Danka Thalmeinerova on the Challenges of Knowledge Management

Posted: 2016-08-24

Danka Thalmeinerova is Senior Knowledge Management Officer at the GWP global secretariat in Stockholm. She joined the global secretariat in 2008 but has a long history with GWP before that – both at regional and country level. In the on-going interview series to mark GWP’s 20th Anniversary, Thalmeinerova speaks about her job: “I did not envisage how inspiring but challenging this would be.” 

“GWP is a knowledge-based organisation, and to this day we struggle with how to get from collecting information on Integrated Water Resources Management (IWRM) to sound knowledge management. GWP’s IWRM ToolBox is a vehicle that supports GWP in making use of a pile of knowledge that exists within our Regional Water Partnerships (RWPs) and Country Water Partnerships (CWPs),” explains Thalmeinerova.

Her job includes identification, collection, and analysis of an enormous diversity of activities in the worldwide GWP network, with the aim to provide a database of structured knowledge on best practices in water resources management.

“My vision is that the ToolBox is the internet-based repository of all GWP knowledge on IWRM, and the first choice site for water practitioners, decision makers, and partners,” says Thalmeinerova.

World Water Week Engagement

Since 2013, Danka Thalmeinerova is also serving on the Scientific Programme Committee (SPC) for the Stockholm World Water Week (WWW) . The Committee plays an essential role in developing the thematic scope of the Water Week.

“Our tasks include a formulation of focus, key headings, and the scope of the Water Week. Sometimes it is challenging because we need to envisage what will be the “hot” agenda more than one year in advance. The seminars should bridge scientific knowledge and academic findings with policy actions. Usually, however, academic research is far ahead of practical implementation. So how do we compose seminars that will bring a diversity of speakers, a good mixture of experiences and practices, in an attractive format and with new ideas to the table?”

“Every year, there are about 3-4 times more applications for seminars and side events than the capacity and duration of Water Week allows. Although there are multiple criteria and strict rules for a selection, some good contributions are left out. It is very important for the SPC members to listen to others, rather than to be in favor of personal agendas or traditionally “secure” topics. During the Water Week in August, SPC members must be very diligent – it is a time to identify suitable partners and potential co-conveners for the next year. And of course, we also need to summarize findings from the current Water Week and provide SIWI with the key messages,” says Thalmeinerova.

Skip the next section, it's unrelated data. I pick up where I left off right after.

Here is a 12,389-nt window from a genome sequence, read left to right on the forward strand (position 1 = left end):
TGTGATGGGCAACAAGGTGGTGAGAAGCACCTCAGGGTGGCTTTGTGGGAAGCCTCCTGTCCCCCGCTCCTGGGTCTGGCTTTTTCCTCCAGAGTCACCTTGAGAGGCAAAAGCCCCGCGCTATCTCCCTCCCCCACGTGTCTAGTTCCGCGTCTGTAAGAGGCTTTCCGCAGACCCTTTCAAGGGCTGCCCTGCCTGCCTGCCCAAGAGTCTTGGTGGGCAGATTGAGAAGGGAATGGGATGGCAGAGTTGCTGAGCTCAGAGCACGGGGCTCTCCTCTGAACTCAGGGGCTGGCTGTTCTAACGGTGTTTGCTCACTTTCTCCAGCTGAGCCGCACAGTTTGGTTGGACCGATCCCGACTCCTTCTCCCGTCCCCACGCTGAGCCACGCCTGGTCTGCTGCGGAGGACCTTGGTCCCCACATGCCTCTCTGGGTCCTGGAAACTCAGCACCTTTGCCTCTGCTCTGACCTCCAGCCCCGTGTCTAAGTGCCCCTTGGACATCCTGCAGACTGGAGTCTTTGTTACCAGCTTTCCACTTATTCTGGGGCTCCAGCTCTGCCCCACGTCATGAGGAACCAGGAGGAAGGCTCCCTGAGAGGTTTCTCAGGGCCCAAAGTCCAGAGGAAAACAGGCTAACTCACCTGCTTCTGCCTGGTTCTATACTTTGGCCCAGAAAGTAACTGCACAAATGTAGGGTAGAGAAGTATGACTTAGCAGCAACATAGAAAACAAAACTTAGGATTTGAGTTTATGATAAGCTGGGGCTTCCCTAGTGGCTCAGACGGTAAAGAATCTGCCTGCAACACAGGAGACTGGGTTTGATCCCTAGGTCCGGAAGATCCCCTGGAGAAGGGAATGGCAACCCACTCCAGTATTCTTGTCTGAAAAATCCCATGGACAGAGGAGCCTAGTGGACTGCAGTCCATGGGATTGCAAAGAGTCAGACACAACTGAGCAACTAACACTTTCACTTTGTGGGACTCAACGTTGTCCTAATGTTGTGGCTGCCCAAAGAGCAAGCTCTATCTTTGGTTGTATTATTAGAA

Although Dr. Thalmeinerova’s engagement in SPC is time and expertise demanding, she says that it’s a privilege to be a part of a dedicated team.

Junior Water Prize Jury Member

Danka Thalmeinerova’s second involvement with WWW is on the Junior Water Prize Jury. The finalists of national contests from about 28-30 countries come to Stockholm to present their projects. The young people (16-18 years of age) present their works – many of them long-term commitments from school clubs, scientific associations, and research institutes.

“Literally all papers that qualify for the Stockholm “finale” are excellent – they range from practical experiments in laboratories, numerous studies, surveys and serious scientific analyses. Being on a jury stimulates me each year to explore something new. I wish there were more countries that organised national water contests, especially in developing and transition countries. Traditionally, countries such as USA, Canada, Australia, Singapore bring excellent papers that document high tech and well-organised education systems. But there are excellent contributions from countries such as Thailand, Bangladesh, Belarus or Chile, for example,” says Thalmeinerova, and she confesses:

“To be honest, I enjoy much more reading papers and innovations of young people that are not “spoiled” by electronic microscopes, high resolution detectors, and sophisticated IT models. For example, last year, 3 young people from Hungary were able to mobilize and interview about 500 respondents about the drinking water habits and recommend practical measures to save water. Very impressive.”

Each jury member spends a lot of time before WWW going through all the entries, and Thalmeinerova devoted part of her summer vacation to the cause:

“I enjoyed my vacation while I read, studied, and assessed 29 entries for this year’s Junior Water Prize. Of course, I have my favorite – but I cannot say which one. Many things also change during the interview process at WWW. From Sunday to Monday, we interview each finalist. Their posters will be available for all visitors of WWW to see – so don’t miss this, you might guess who will win this year’s Junior Prize yourself!”

Photo: Danka Thalmeinerova perfoming judge duties at WWW 2015.


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